What is really in our body? Lukas Hafner of the Bamberg district at the Coburg University of Applied Sciences asked himself this question. As part of his master’s thesis, he wanted to learn how we could differentiate between different types of chicken. “It could be that you buy a piece of meat that has been completely replaced by another. It would also be possible to buy a product that has been partially replaced with a cheaper type of meat,” says bioanalyst Lukas Hafner. Huh. According to the 30-year-old scientist, the method was developed to combat such fraud.
The research project lasted about two years
Lukas Hafner has been researching different types of poultry in the laboratory for more than a year and a half. In the complex method of differentiation in poultry, the proteins in meat are broken down using enzymes into smaller elements, known as peptides. Lukas Hafner explains, “Other laboratories had previously developed ways that, for example, chicken could be separated from pork, but focused on being able to isolate closely related poultry species from one another. has not been done.” This is also one of the difficulties of this method. Markers had to be found that are still able to reliably differentiate between these closely related species, Hofner says.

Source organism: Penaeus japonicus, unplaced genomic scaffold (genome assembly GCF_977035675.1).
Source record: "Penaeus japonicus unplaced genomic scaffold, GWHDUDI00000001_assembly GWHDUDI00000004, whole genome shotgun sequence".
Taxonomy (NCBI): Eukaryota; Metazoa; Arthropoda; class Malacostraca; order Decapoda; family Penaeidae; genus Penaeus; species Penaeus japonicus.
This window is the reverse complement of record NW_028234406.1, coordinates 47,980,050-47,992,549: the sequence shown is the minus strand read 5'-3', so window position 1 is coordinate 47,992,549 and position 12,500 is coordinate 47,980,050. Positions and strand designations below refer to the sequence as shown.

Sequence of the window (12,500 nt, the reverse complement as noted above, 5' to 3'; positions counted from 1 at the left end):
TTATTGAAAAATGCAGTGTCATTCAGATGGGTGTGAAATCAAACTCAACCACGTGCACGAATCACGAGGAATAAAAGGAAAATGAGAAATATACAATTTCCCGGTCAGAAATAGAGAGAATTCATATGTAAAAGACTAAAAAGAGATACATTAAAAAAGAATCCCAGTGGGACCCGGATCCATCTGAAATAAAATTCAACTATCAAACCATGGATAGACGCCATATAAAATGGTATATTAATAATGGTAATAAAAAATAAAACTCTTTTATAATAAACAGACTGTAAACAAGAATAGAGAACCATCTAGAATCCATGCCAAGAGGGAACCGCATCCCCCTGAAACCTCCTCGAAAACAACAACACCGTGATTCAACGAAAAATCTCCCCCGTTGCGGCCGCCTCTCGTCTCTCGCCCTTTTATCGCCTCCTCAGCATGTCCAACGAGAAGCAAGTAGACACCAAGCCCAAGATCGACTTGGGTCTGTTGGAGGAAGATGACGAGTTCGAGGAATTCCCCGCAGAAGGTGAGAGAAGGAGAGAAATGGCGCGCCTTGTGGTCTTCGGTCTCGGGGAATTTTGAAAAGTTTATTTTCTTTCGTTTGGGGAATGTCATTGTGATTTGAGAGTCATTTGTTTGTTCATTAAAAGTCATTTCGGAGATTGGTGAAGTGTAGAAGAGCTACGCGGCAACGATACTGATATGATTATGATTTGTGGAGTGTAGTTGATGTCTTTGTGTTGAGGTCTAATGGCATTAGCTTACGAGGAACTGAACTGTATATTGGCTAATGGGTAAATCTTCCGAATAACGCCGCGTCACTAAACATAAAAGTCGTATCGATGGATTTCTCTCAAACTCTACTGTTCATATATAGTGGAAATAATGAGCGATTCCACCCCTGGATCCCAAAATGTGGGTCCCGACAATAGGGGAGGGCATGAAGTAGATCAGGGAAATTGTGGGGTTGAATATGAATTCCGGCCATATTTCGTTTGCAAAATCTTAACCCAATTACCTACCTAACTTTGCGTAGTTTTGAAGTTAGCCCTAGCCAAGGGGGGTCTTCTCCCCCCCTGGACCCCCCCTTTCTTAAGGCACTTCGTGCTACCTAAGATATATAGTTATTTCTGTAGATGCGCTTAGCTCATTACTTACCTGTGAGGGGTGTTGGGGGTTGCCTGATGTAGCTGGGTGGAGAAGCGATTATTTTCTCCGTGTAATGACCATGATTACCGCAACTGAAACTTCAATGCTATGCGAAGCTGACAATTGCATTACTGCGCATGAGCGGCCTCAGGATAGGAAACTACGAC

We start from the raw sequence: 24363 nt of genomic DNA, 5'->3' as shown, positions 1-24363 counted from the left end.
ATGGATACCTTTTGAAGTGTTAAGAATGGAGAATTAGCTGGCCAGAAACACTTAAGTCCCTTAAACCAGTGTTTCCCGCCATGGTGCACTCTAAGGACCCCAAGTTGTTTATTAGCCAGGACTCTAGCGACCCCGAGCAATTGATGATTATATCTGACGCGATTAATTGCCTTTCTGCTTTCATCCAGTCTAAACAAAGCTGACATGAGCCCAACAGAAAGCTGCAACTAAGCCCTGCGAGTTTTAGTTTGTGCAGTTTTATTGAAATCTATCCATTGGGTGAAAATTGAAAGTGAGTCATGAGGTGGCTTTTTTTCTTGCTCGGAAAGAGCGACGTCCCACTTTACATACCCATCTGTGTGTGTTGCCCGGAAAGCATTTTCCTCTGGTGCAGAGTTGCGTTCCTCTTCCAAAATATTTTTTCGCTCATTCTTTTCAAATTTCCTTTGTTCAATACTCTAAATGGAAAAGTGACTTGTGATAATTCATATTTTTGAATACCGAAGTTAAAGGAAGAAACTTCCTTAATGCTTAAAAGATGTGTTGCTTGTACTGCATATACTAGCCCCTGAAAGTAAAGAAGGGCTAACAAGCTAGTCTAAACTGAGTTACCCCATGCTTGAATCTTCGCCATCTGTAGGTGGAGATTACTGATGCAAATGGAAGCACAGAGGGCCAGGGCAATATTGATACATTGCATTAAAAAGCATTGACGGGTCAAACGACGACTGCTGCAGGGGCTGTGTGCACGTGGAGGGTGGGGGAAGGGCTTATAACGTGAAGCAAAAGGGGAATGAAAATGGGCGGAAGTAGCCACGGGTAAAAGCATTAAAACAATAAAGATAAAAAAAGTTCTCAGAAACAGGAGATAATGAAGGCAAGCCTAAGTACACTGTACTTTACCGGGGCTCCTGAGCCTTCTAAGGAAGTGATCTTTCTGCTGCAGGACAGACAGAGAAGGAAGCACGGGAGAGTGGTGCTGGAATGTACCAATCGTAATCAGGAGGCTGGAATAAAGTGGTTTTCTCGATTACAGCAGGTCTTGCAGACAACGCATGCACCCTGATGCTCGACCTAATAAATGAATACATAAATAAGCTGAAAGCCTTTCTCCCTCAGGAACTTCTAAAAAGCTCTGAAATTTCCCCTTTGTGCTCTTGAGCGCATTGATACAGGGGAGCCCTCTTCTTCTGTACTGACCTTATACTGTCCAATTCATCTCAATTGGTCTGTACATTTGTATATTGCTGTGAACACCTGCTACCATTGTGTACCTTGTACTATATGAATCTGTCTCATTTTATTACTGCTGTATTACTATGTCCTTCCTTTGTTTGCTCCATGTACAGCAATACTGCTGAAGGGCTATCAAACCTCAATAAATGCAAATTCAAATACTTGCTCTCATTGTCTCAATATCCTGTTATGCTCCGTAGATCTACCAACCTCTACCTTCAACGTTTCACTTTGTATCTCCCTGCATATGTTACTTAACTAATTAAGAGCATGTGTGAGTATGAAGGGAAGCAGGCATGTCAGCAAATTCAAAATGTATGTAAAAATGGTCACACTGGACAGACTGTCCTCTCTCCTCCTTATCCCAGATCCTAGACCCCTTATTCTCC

Mass spectrometer helps in research
After a few days, Lucas Hafner pours peptide solutions from different types of poultry into a mass spectrometer. The instrument measures the mass of the molecules and uses it to determine which molecule is involved. The mass spectrometer is set up in such a way that it detects certain peptides that are found in different types of poultry, explains Lukas Hafner. However, only in one type of poultry. “This means that if we find peptides that are found only in chicken, it is because the sample contains chicken,” says the bioanalyst.
Bavarian Culture Receives Prize for Scientific Method
As part of his master’s thesis, Lukas Hafner found peptides that are contained in different types of poultry and used diagrams to differentiate them. The bioanalyst compares the diagrams of samples on the computer. Depending on the rash, he can see if other types of poultry have been added to the poultry species. This year, Lukas Hafner and the Coburg University of Applied Sciences received the Bavarian Culture Prize in the Science category from the Federal and State Ministry of Culture for this detailed master’s thesis.
Lukas Hafner is doing further research as part of his doctoral thesis
Once approved, the newly developed method could be used in the future by food control authorities to test poultry in trade. Lukas Hafner is now conducting research at the Max Rubner Institute in Kulmbach. There the 30-year-old is writing his doctoral thesis on a new method: with it he wants to be able to differentiate between meat-rich, vegetarian and vegan foods.
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